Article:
In 755, Heppenheim had its first documentary mention. At that time, the town was the hub of a Frankish domain. In 773, this area became one of Charlemagne’s donations to the Lorsch Abbey, and to protect it, the castle (Starkenburg) was built above it in 1065; in 1066 it successfully resisted a siege by Prince-Archbishop Adalbert of Hamburg-Bremen. The Imperial Abbey held the rank of principality, and Heppenheim developed over time into the territory’s administrative and economic hub, although it lost its importance with the Abbey’s downfall in the 11th and 12th centuries. In 1229, Emperor Friedrich II put the Starkenburg under the administration of the Archbishops of Electoral Mainz, doing likewise with the Lorsch Abbey along with Heppenheim in 1232. But for an interruption from 1461 to 1623 when the fief was pledged to the Electorate of the Palatinate, Heppenheim remained an Electoral Mainz holding right up until the Reichsdeputationshauptschluss in 1803. Then it became Hessian, first part of the Landgraviate of Hesse-Darmstadt, and since 1948 it has been part of the Bundesland of Hesse.

Heppenheim has had town rights since at least 1318, and market rights, it is believed, already by the early 9th century. From 1265 (possibly earlier) until 1803, Heppenheim was the seat of the Electoral Mainz Amt (Oberamt) of Starkenburg. Once it passed to Hesse-Darmstadt, the Amt was abolished. Heppenheim was thereafter first the seat of a (much smaller) Amt, and then, as of 1821 the seat of the Heppenheim Administrative Region (Landratsbezirk). As of 1832 it was the seat of the Heppenheim district. Since then, it was between 1848 and 1852 the seat of the Regierungsbezirk of Heppenheim, and has been since 1938 the seat of the Bergstraße district, to which were assigned not only the old Heppenheim district, but also great parts of the likewise abolished Bensheim district, with the parts of the Worms district on the Rhine’s right bank being added after the Second World War.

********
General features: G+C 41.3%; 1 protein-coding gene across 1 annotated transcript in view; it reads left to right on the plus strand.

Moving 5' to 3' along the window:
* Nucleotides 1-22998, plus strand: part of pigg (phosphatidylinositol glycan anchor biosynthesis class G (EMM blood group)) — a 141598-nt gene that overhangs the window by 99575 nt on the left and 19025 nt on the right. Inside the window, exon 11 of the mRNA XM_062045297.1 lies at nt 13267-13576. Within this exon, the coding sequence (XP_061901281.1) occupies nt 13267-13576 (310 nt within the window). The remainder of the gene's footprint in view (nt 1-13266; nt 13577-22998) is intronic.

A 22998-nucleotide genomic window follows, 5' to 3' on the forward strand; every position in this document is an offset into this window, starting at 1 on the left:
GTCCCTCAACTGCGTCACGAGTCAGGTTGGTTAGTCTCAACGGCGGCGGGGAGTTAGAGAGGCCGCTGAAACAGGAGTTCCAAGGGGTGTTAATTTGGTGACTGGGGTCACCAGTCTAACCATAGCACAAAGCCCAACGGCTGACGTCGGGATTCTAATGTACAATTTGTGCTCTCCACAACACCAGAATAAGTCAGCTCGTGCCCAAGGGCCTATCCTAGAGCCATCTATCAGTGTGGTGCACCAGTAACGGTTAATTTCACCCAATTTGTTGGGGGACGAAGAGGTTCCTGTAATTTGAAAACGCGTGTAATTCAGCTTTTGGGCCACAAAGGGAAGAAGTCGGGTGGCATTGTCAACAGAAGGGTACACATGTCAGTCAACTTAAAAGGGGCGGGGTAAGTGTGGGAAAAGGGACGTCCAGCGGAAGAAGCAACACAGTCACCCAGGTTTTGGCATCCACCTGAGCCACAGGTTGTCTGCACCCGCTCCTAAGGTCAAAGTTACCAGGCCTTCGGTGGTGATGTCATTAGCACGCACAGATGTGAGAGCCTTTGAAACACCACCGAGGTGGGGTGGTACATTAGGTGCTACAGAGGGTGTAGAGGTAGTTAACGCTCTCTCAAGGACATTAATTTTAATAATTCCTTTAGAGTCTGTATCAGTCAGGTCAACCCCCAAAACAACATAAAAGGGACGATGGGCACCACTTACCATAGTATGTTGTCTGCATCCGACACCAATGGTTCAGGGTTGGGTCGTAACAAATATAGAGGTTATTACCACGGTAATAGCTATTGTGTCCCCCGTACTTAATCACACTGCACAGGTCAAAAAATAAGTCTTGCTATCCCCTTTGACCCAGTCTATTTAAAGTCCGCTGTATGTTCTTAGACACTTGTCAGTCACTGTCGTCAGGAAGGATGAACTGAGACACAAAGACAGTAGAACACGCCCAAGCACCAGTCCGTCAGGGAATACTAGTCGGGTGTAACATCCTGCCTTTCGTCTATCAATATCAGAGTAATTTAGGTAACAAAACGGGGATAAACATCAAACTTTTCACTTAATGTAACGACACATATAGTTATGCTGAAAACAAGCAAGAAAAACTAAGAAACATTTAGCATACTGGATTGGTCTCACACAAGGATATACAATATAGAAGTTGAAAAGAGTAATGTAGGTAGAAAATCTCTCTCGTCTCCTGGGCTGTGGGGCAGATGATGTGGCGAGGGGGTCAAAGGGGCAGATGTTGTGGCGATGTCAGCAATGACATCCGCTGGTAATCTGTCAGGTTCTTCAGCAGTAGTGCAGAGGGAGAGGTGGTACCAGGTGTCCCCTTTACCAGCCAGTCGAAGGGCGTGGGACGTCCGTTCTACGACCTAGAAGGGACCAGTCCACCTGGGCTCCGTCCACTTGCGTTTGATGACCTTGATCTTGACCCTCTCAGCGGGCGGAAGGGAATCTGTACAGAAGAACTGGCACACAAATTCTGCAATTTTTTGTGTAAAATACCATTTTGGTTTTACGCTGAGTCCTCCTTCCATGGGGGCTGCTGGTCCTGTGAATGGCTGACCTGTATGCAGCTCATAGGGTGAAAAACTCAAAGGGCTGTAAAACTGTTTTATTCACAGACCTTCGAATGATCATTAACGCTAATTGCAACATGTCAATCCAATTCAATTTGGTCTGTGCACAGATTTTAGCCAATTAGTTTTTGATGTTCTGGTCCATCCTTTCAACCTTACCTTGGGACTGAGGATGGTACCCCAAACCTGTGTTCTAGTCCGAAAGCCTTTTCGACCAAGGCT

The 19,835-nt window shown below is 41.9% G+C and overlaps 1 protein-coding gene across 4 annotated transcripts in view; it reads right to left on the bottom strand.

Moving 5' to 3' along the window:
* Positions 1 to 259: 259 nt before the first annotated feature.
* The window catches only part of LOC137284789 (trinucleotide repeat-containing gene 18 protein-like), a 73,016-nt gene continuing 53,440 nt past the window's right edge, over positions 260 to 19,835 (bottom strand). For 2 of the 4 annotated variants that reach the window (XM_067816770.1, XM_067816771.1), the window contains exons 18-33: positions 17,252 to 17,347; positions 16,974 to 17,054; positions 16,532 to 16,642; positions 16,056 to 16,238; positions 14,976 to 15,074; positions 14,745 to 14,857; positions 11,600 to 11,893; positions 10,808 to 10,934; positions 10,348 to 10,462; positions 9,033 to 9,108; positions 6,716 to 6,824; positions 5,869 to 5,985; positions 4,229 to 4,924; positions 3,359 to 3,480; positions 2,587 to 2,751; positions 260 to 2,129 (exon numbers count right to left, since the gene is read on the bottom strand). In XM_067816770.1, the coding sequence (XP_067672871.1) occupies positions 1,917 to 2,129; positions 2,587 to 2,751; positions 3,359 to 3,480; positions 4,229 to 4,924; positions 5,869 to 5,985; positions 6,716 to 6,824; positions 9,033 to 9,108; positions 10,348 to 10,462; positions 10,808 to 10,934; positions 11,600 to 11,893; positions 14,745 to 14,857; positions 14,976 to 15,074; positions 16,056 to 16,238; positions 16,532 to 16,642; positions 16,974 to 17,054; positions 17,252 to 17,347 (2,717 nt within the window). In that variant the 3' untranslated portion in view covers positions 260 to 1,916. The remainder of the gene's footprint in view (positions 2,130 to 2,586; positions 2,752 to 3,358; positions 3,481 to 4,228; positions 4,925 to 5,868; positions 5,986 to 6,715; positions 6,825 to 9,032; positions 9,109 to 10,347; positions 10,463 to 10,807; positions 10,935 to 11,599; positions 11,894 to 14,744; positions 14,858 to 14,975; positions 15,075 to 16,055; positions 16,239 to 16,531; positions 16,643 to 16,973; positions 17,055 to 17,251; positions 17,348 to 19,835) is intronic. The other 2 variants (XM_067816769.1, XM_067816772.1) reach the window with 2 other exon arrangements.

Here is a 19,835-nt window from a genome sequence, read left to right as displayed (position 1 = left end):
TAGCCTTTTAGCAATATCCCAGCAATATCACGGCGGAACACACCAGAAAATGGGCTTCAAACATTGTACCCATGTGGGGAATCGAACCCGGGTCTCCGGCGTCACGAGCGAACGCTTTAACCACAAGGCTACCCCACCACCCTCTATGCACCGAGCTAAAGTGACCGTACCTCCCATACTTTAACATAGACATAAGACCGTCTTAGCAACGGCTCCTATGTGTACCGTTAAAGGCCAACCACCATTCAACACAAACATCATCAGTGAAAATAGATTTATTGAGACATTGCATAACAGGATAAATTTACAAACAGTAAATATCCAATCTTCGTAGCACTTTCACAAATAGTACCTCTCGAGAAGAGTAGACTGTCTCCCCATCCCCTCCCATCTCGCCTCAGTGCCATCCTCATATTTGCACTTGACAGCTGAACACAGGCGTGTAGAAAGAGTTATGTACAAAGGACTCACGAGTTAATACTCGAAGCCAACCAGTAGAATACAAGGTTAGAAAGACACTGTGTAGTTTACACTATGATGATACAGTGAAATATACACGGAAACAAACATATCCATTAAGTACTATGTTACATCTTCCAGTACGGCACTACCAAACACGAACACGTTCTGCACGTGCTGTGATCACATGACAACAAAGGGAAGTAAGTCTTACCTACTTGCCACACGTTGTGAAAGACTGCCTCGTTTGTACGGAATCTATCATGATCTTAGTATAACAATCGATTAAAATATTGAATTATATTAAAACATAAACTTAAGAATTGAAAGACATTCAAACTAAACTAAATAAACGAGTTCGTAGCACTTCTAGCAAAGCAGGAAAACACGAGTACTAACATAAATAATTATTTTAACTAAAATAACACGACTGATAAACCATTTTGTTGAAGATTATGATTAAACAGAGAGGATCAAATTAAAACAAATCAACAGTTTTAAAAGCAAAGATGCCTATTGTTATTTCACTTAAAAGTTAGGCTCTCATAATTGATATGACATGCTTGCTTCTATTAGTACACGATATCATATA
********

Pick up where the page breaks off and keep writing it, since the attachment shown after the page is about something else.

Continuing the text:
In both 1369 and 1693 (in the latter case owing to the devastation wrought by the French in the Nine Years' War), Heppenheim was almost utterly destroyed in town fires. The town came through both world wars unscathed, aside from slight damage when the Americans marched in March 1945.

Heppenheim suffered severely in the Thirty Years' War (1618–48); the Starkenburg was overwhelmed by Spanish troops in 1621, and by the Swedes in 1630. The Plague killed about 80% of the population in 1635 (almost 100% in the outlying countryside), and the town was sacked by the Poles in 1636 and again in 1645 by the French.

The Heppenheim Conference (Heppenheimer Tagung), a meeting of leading liberals on 10 October 1847 in the Halber Mond (“Half Moon”) Hotel, was a prelude to the German Revolution in 1848 and 1849. Given this historical connection, the Free Democratic Party (FDP, Freie Demokratische Partei) was founded on 11 December 1948 in Heppenheim.